Background The Early Psychosis Prevention and Intervention Centre (EPPIC) commenced operation in Melbourne, Australia, in 1992. It offers a model for management of first-episode psychosis, utilising principles of early detection, low-dose medication and comprehensive psychosocial interventions within the least restrictive setting.
Method Data were examined from the first three months of treatment for all consecutive people with first-episode psychosis (n=231) accepted in the programme in 1995–1996. A subsample of patients (n=120) was assessed comparing clinical ratings with variables of gender, diagnosis, hospitalisation, and medication.
Results Hospitalisations were brief, and avoided for a third of the people. Low-dose antipsychotic medication was maintained in both in-patient and community settings. Those people with manic psychosis were more likely to be hospitalised. Hospitalised people received higher antipsychotic dosages, and had a greater rate of reduction in Brief Psychiatric Rating Scale psychotic sub-scale scores at three months follow-up. Eighty per cent of a representative subsample had responded to treatment and 63% were in remission by the end of the three months.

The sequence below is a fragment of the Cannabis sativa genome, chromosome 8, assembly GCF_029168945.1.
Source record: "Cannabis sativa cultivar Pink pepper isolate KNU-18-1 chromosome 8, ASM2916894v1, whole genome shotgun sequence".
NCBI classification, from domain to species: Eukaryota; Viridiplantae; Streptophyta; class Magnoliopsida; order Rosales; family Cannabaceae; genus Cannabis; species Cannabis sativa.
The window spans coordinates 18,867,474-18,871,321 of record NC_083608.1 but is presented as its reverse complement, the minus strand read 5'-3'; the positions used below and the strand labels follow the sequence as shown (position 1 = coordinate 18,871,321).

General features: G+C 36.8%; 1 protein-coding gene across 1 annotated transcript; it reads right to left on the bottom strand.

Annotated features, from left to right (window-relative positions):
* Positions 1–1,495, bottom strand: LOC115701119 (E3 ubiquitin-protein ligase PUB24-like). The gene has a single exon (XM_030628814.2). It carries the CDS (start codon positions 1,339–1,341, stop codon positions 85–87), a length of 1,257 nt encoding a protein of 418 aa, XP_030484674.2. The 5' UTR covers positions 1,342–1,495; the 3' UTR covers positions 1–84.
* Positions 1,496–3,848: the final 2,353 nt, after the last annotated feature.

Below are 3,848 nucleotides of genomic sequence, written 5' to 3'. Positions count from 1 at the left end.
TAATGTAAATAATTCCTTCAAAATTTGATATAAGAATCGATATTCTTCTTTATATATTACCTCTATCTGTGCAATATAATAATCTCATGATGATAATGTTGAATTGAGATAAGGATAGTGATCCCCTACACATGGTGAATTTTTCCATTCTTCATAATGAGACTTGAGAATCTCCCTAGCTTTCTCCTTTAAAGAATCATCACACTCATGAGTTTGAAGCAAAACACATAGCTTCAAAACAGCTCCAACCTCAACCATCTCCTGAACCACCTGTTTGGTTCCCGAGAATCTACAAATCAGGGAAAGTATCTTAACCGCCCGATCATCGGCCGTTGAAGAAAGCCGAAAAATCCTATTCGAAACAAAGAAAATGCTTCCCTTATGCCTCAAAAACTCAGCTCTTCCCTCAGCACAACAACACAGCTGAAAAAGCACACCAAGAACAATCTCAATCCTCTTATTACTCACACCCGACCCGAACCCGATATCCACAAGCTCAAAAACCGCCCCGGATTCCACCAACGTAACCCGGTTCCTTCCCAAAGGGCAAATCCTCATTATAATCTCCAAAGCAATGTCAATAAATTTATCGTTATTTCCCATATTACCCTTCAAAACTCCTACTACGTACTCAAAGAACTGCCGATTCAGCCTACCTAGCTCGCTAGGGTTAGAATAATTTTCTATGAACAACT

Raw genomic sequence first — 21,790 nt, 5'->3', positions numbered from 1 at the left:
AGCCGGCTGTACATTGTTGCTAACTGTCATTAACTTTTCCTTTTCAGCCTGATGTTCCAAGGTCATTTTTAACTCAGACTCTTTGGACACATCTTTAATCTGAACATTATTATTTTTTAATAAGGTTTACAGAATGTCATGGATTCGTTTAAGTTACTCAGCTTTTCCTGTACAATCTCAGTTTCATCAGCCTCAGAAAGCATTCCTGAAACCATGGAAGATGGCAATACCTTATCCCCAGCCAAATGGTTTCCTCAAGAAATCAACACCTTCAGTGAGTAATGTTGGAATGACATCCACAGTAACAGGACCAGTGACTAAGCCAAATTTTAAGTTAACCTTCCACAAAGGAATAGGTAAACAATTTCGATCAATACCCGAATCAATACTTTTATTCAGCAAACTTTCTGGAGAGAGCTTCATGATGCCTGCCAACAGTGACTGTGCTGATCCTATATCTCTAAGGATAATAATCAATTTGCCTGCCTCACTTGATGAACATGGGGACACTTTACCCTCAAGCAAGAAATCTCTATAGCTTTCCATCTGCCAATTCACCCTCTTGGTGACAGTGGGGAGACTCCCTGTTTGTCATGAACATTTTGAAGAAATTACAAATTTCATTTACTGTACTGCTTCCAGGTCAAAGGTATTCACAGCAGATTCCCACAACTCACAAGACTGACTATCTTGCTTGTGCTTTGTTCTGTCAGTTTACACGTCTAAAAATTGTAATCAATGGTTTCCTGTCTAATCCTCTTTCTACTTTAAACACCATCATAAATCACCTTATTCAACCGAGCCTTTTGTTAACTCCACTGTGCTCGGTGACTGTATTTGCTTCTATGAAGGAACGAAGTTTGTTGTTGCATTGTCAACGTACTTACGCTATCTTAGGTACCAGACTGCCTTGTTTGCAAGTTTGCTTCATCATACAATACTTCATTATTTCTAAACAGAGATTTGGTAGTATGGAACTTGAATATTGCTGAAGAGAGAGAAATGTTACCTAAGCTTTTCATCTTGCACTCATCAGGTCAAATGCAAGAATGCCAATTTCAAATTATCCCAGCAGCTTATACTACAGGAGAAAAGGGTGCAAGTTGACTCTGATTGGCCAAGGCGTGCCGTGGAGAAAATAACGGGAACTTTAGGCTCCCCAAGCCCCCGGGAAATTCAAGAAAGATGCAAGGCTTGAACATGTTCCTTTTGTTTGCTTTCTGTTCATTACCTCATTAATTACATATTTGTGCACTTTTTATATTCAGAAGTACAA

Conclusion This naturalistic study suggests that the feasibility of implementing the EPPIC model in a range of clinical settings is promising and applicable in practice.